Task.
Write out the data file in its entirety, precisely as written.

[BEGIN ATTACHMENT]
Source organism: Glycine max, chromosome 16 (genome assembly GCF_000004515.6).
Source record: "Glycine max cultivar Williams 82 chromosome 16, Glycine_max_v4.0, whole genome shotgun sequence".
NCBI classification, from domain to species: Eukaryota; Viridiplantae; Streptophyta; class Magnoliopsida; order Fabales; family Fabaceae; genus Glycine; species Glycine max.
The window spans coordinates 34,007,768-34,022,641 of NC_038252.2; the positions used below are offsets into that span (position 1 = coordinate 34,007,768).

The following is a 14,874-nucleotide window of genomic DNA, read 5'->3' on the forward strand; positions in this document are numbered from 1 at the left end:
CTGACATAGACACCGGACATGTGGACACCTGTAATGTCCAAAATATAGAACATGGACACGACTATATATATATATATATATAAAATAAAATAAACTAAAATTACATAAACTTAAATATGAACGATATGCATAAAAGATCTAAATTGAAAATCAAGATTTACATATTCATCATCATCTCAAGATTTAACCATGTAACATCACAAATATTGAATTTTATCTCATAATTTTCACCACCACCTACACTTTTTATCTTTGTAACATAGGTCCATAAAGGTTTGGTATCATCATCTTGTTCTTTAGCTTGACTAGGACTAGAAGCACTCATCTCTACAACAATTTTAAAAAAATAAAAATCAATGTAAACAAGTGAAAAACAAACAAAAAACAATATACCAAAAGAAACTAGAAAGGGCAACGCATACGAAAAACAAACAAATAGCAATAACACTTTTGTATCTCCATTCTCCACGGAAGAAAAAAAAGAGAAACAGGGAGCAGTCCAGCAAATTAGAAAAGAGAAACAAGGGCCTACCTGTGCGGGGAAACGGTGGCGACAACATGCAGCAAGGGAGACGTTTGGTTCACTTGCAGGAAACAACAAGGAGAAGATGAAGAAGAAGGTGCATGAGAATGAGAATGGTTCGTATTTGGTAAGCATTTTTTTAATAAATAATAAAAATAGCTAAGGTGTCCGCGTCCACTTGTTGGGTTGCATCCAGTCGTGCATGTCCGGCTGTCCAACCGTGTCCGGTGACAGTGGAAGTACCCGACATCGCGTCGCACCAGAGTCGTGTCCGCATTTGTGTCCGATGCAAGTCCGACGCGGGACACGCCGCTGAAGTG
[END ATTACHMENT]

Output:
Source organism: Glycine max, chromosome 16 (genome assembly GCF_000004515.6).
Source record: "Glycine max cultivar Williams 82 chromosome 16, Glycine_max_v4.0, whole genome shotgun sequence".
NCBI classification, from domain to species: Eukaryota; Viridiplantae; Streptophyta; class Magnoliopsida; order Fabales; family Fabaceae; genus Glycine; species Glycine max.
The window spans coordinates 34,007,768-34,022,641 of NC_038252.2; the positions used below are offsets into that span (position 1 = coordinate 34,007,768).

The following is a 14,874-nucleotide window of genomic DNA, read 5'->3' on the forward strand; positions in this document are numbered from 1 at the left end:
CTGACATAGACACCGGACATGTGGACACCTGTAATGTCCAAAATATAGAACATGGACACGACTATATATATATATATATATAAAATAAAATAAACTAAAATTACATAAACTTAAATATGAACGATATGCATAAAAGATCTAAATTGAAAATCAAGATTTACATATTCATCATCATCTCAAGATTTAACCATGTAACATCACAAATATTGAATTTTATCTCATAATTTTCACCACCACCTACACTTTTTATCTTTGTAACATAGGTCCATAAAGGTTTGGTATCATCATCTTGTTCTTTAGCTTGACTAGGACTAGAAGCACTCATCTCTACAACAATTTTAAAAAAATAAAAATCAATGTAAACAAGTGAAAAACAAACAAAAAACAATATACCAAAAGAAACTAGAAAGGGCAACGCATACGAAAAACAAACAAATAGCAATAACACTTTTGTATCTCCATTCTCCACGGAAGAAAAAAAAGAGAAACAGGGAGCAGTCCAGCAAATTAGAAAAGAGAAACAAGGGCCTACCTGTGCGGGGAAACGGTGGCGACAACATGCAGCAAGGGAGACGTTTGGTTCACTTGCAGGAAACAACAAGGAGAAGATGAAGAAGAAGGTGCATGAGAATGAGAATGGTTCGTATTTGGTAAGCATTTTTTTAATAAATAATAAAAATAGCTAAGGTGTCCGCGTCCACTTGTTGGGTTGCATCCAGTCGTGCATGTCCGGCTGTCCAACCGTGTCCGGTGACAGTGGAAGTACCCGACATCGCGTCGCACCAGAGTCGTGTCCGCATTTGTGTCCGATGCAAGTCCGACGCGGGACACGCCGCTGAAGTG